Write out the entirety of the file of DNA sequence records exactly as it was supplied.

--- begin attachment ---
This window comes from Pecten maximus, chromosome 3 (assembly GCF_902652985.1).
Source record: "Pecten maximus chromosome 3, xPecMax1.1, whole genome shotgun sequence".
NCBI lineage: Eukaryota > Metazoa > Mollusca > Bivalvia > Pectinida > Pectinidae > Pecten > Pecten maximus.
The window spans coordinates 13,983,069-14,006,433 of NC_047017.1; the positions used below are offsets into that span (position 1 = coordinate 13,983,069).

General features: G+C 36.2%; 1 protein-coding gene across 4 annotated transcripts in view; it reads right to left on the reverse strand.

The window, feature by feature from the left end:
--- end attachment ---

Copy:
This window comes from Pecten maximus, chromosome 3 (assembly GCF_902652985.1).
Source record: "Pecten maximus chromosome 3, xPecMax1.1, whole genome shotgun sequence".
NCBI lineage: Eukaryota > Metazoa > Mollusca > Bivalvia > Pectinida > Pectinidae > Pecten > Pecten maximus.
The window spans coordinates 13,983,069-14,006,433 of NC_047017.1; the positions used below are offsets into that span (position 1 = coordinate 13,983,069).

General features: G+C 36.2%; 1 protein-coding gene across 4 annotated transcripts in view; it reads right to left on the reverse strand.

The window, feature by feature from the left end: